When I assembled the various moving parts of the Ord Bot Hadron frame, they were all very tight
even with the eccentric nuts at their widest settings.
Because they are so tight, the wheels develop flat spots that then makes it very difficult to move the various axes, they also manage a complete revolution of the wheel and then ‘clunk’ into the flat spot again.
So I decided to measure a spare wheel and that is when I realised why they were binding.
The outer dimension was 25.50mm, the bottom of the V in the wheel was 20.50 and when I checked the angle of the V that was not 90 degrees either, but somewhere around 80 degrees.
The official V wheels as designed by Bart Dring,
have an outer dimension of 23.5mm and the bottom of the V is 18.75mm.
Even the OpenBuilds V wheel designed by Mark Carew,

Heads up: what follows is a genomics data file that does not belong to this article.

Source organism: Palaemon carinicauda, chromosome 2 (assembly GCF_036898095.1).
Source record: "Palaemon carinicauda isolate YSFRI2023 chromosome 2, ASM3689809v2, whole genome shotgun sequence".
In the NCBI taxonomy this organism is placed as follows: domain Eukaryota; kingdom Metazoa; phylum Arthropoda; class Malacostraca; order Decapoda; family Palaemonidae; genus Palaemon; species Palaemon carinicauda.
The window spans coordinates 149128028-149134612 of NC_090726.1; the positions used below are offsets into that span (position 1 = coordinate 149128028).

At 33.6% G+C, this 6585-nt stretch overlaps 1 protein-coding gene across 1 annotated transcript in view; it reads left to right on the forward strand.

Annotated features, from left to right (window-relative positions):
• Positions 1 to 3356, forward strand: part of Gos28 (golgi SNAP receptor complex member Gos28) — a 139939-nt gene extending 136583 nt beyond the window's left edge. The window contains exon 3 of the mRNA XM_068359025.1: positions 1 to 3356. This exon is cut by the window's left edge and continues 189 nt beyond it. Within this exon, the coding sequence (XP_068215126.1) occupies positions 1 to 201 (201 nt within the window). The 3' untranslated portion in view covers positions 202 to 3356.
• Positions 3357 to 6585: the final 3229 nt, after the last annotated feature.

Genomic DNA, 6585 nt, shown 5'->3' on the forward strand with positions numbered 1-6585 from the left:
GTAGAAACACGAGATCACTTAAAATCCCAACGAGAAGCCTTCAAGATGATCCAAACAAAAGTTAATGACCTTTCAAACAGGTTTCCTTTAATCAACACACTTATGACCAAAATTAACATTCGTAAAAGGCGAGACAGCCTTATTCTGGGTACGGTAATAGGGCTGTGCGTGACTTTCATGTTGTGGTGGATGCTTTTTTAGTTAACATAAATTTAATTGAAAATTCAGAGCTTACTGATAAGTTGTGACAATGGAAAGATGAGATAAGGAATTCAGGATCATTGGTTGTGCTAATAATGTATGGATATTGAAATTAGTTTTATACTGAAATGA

that my wheels are supposedly clones of have an outer dimension of 24.39 and bottom of the V again should be 18.75mm.
The next problem was to work out how to modify them so that they can actually be adjusted.
I first tried using a large penny washer either side of the V wheel and tightening together with an M5 screw and nut, but this was nowhere near tight enough and any kind of pressure on the wheel caused it to rotate inside the washers.
I then noticed that the bearings were 11mm in diameter which is practically the same size as an M8 washer, so if I push out the bearings and add 3 x M8 washers each side and tighten onto an M8 screw, I have a mandrel for turning the wheels.
Mandrel parts dismantled
I could now turn the wheels in the lathe.
The first few, I machined down to the supposed correct inner dimension of 18.75, but when assembled on the 3D printer, these were too loose.
I then decided to just machine the groove to 90 degrees by taking the minimum amount off possible to touch the bottom of the groove with the tool.
V wheel before machining
After machining all of the V wheels, the axes now move smoothly and have some adjustability using the eccentric nuts.